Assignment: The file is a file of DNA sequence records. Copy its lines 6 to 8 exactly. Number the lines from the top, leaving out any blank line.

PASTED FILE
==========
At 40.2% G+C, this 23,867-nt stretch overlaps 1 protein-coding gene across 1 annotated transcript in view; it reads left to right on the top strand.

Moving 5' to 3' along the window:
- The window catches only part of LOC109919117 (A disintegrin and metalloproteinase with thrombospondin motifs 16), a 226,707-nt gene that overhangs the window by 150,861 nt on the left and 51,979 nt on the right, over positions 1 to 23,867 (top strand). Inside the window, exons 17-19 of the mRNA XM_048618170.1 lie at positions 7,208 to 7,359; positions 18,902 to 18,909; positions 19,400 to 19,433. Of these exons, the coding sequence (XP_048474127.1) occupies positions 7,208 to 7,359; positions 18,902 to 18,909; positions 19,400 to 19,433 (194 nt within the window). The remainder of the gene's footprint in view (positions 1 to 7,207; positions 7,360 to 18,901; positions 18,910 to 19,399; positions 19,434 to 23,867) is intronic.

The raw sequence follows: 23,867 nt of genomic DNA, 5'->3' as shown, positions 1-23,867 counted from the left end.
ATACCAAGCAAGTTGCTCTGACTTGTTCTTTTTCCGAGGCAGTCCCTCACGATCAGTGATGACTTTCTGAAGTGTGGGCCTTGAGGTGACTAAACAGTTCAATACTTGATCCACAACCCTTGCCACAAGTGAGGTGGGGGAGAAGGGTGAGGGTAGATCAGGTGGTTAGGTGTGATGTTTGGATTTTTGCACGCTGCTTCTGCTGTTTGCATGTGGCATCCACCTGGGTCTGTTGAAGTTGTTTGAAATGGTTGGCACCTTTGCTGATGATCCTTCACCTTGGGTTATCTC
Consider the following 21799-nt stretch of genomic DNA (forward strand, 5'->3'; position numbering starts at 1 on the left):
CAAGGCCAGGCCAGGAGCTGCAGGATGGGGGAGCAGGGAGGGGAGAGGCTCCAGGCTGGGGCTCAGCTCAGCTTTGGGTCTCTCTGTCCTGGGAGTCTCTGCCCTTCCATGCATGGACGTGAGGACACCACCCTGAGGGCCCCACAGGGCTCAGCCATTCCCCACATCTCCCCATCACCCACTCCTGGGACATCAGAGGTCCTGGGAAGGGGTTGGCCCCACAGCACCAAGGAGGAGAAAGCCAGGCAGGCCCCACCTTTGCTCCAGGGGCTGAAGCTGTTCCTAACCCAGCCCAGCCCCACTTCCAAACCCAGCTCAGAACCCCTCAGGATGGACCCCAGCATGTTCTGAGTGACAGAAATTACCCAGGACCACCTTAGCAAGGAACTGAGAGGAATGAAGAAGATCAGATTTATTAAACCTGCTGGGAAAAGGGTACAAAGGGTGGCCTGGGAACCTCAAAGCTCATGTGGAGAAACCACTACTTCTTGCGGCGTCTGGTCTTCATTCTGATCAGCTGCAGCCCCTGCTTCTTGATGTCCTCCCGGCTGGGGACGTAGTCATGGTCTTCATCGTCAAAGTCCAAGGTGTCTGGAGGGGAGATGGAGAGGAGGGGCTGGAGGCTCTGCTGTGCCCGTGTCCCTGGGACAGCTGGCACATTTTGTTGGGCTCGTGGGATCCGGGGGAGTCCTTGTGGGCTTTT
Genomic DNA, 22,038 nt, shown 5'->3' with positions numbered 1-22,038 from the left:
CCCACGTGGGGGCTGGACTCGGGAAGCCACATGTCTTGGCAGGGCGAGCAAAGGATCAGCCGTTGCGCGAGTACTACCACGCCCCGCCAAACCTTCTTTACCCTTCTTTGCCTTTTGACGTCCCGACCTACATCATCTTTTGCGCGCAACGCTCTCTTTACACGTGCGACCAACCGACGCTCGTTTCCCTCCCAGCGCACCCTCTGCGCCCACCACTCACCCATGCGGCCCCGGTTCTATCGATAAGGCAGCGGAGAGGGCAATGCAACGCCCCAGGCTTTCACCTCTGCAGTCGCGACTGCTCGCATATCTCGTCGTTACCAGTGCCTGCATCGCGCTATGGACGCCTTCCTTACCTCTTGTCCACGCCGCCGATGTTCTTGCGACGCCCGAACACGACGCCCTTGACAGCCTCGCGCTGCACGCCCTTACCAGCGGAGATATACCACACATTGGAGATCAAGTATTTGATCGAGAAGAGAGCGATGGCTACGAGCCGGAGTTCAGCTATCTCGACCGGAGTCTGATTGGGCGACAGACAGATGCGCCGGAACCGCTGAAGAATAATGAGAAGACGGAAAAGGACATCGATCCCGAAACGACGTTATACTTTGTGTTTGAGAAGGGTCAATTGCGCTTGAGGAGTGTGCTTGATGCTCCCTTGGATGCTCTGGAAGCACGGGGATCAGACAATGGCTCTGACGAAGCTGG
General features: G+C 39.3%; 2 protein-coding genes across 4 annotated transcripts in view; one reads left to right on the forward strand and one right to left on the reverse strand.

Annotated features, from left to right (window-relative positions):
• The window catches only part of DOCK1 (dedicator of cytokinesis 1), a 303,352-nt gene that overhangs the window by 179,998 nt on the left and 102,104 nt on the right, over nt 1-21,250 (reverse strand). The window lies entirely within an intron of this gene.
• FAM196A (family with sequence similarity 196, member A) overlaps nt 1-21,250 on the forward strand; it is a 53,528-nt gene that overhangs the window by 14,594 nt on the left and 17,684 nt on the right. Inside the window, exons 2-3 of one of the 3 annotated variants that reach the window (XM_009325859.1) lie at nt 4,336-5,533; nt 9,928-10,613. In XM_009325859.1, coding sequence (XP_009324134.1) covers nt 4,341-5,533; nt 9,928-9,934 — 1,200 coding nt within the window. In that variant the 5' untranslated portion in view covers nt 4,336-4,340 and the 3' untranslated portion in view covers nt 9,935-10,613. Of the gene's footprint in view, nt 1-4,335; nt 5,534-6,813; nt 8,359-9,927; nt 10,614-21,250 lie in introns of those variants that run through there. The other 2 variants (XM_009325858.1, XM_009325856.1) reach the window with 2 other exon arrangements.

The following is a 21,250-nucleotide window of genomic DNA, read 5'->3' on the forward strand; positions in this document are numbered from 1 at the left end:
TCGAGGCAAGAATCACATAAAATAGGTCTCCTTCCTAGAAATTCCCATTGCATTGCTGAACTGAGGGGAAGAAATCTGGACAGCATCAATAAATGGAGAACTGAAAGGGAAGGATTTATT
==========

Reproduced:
Consider the following 21799-nt stretch of genomic DNA (forward strand, 5'->3'; position numbering starts at 1 on the left):
CAAGGCCAGGCCAGGAGCTGCAGGATGGGGGAGCAGGGAGGGGAGAGGCTCCAGGCTGGGGCTCAGCTCAGCTTTGGGTCTCTCTGTCCTGGGAGTCTCTGCCCTTCCATGCATGGACGTGAGGACACCACCCTGAGGGCCCCACAGGGCTCAGCCATTCCCCACATCTCCCCATCACCCACTCCTGGGACATCAGAGGTCCTGGGAAGGGGTTGGCCCCACAGCACCAAGGAGGAGAAAGCCAGGCAGGCCCCACCTTTGCTCCAGGGGCTGAAGCTGTTCCTAACCCAGCCCAGCCCCACTTCCAAACCCAGCTCAGAACCCCTCAGGATGGACCCCAGCATGTTCTGAGTGACAGAAATTACCCAGGACCACCTTAGCAAGGAACTGAGAGGAATGAAGAAGATCAGATTTATTAAACCTGCTGGGAAAAGGGTACAAAGGGTGGCCTGGGAACCTCAAAGCTCATGTGGAGAAACCACTACTTCTTGCGGCGTCTGGTCTTCATTCTGATCAGCTGCAGCCCCTGCTTCTTGATGTCCTCCCGGCTGGGGACGTAGTCATGGTCTTCATCGTCAAAGTCCAAGGTGTCTGGAGGGGAGATGGAGAGGAGGGGCTGGAGGCTCTGCTGTGCCCGTGTCCCTGGGACAGCTGGCACATTTTGTTGGGCTCGTGGGATCCGGGGGAGTCCTTGTGGGCTTTT
Genomic DNA, 22,038 nt, shown 5'->3' with positions numbered 1-22,038 from the left: